The release of NETP 2010 is important. What is equally important, though, is how the rhetoric will be moved into practice. How are these goals being integrated into ESEA reauth planning? How are these goals weaved into evaluations for both RttT and i3 efforts in 2011 and beyond? In our national commitment to better integrate ed tech into the infrastructure of K-12 education, how are we ensuring the necessary funding? And in answering all of the above, who will champion a renewed federal interest and investment in ed tech on Capitol Hill?
For too many years, the ed tech community has been forced to play defense, trying to protect programs from deeper cuts, year after year. NETP 2010 provides a greater sense of hope, a verbal agreement that ed tech is a priority of this Administration and this nation. Now that verbal just has to carry over to the written contracts of this coming February’s Presidential Budget and long-expected ESEA action.
Over the weekend, Darrell Issa (CA), the incoming chairman of the House Committee on Oversight and Government Reform, made clear that investigations are a-coming to our nation’s capital in 2011. The new GOP majority in the US House of Representatives plans to investigate the Obama Administration on a host of policy and political issues, all in the name of transparency and accountability.
What does all this mean for education? Possibly quite a bit. We still have many people about town licking their wounds from the investigations into the NCLB-era Reading First program. So what could Issa and the “Investigations Committee” have up their sleeve for education in the coming Congress?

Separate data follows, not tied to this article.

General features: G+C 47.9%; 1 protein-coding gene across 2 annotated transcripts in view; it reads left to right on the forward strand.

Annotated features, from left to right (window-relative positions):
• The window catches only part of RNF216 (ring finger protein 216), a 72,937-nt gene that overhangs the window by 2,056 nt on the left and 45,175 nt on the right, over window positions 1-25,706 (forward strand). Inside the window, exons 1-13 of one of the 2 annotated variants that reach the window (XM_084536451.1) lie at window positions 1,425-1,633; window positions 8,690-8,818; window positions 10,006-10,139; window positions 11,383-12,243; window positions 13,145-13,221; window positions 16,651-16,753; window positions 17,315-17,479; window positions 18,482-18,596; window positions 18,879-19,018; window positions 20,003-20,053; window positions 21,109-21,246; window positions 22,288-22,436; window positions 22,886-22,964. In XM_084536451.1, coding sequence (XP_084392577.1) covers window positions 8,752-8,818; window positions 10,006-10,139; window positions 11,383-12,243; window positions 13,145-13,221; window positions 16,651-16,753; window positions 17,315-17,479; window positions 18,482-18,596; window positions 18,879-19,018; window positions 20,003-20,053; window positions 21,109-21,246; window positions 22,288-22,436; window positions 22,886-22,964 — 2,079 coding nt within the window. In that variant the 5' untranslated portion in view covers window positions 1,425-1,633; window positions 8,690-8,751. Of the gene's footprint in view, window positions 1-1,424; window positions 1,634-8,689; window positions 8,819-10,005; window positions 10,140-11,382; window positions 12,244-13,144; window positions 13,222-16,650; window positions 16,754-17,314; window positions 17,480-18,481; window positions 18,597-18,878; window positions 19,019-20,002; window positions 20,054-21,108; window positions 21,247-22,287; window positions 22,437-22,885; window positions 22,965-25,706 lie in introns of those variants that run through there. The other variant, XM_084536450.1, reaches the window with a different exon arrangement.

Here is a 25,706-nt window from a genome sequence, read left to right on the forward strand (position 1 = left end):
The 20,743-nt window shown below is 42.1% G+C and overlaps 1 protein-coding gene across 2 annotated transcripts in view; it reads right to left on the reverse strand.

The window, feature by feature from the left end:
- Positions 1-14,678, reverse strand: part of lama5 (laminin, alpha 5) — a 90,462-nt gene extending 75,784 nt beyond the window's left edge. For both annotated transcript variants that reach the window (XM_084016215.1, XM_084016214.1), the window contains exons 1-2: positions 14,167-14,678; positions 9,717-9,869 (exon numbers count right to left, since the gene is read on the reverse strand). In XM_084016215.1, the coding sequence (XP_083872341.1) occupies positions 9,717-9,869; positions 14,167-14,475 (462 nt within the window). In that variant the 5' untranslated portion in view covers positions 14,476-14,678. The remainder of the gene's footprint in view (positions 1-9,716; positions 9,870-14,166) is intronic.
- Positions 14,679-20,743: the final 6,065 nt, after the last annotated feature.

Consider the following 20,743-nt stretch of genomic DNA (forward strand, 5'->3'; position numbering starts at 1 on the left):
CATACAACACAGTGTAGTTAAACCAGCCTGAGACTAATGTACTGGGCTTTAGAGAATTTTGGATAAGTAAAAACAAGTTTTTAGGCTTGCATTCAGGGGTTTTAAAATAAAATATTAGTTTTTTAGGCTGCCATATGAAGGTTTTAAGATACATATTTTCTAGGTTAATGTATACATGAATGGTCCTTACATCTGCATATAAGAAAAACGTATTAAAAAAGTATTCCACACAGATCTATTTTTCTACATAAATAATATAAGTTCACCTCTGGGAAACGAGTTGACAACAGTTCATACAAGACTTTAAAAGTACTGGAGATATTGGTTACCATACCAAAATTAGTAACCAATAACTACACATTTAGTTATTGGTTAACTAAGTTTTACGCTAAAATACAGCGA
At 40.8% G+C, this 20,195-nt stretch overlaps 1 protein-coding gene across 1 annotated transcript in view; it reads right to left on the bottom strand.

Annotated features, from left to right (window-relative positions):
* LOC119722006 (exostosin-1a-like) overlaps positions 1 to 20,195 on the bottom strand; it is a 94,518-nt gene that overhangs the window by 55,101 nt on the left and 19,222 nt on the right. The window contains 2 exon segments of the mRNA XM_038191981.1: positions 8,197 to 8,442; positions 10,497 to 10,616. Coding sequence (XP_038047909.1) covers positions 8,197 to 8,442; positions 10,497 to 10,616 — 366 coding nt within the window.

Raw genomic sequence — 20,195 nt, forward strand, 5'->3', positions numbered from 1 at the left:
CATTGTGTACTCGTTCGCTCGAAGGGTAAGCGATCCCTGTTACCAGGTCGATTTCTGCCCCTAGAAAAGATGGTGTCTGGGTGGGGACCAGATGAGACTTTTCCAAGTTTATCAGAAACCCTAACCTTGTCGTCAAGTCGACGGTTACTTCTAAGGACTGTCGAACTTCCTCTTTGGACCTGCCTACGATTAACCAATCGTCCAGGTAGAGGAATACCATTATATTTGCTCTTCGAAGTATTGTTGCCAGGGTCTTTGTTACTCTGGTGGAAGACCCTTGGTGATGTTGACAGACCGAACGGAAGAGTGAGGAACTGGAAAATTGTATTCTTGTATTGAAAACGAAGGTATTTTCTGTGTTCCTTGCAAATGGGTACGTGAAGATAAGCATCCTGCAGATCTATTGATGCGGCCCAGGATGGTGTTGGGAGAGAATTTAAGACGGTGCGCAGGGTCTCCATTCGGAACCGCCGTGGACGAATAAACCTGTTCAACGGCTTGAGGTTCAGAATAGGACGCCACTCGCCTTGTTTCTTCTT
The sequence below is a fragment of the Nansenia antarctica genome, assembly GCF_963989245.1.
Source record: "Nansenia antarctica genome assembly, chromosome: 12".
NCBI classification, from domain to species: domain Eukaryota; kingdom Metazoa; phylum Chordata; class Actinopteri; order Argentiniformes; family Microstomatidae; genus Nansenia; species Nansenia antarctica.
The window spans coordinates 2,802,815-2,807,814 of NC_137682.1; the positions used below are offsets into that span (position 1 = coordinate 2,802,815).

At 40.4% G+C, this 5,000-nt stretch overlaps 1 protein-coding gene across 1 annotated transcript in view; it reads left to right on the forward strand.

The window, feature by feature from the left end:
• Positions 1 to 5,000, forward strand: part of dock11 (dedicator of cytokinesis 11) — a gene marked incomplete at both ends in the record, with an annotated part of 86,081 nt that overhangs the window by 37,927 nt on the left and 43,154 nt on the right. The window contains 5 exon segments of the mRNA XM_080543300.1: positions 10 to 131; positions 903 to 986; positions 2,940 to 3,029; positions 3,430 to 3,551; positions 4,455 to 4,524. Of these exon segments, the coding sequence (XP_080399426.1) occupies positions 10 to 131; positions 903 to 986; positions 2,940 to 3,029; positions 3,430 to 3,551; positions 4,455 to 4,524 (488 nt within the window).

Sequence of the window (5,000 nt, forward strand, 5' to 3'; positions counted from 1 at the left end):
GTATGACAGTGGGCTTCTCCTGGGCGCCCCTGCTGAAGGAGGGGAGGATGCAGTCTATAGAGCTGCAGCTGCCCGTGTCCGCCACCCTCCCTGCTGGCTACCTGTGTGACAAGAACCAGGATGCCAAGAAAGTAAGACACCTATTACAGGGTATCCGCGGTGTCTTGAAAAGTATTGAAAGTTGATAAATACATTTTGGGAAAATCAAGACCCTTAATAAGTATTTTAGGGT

Stimulus Funding — According to the US Department of Education, $89 billion has been provided through the Recovery Act for education, saving an estimated 300,000 education jobs. How has that money actually been spent? Why is so much of the available education stimulus funding still untapped? Are states spending the dollars, or holding them back for a rainy day? How real are those job estimates? The Stimulus may be a bigger topic for for Issa and company, but how billions of dollars has been spent by the K-12 establishment is likely to be a storyline.
Race to the Top — By now, we all know about the $4 billion spent on RttT. So let’s look into the Round 1 scoring and the discrepencies across review panels. What about the huge differences in Round 2 scores before and after oral defense? How hard were states’ arms twisted to change laws and adopt policies in order to qualify for money they never got? And then, more importantly, how is the money being spent? What vendors are now raking in the big RttT bucks? It may be greatly unfair, but many a pundit and so-called policy maven will expect to see tangible results in Tennessee and Delaware next year, only a year after winning the grant. If we don’t see marked improvement …
Investing in Innovation — The i3 program brings many of the same questions coming to Race. Why were so many school districts unsuccessful in winning, while advocacy groups and “friends of the program” won big? What about discrepencies across the different review panels?
Edujobs — Just because so many folks seem to dislike the program, it would make a great investigation, particularly since many school districts are holding the money back for next school year or the following. Did it actually save a job for the 2010-11 school year? And at what cost?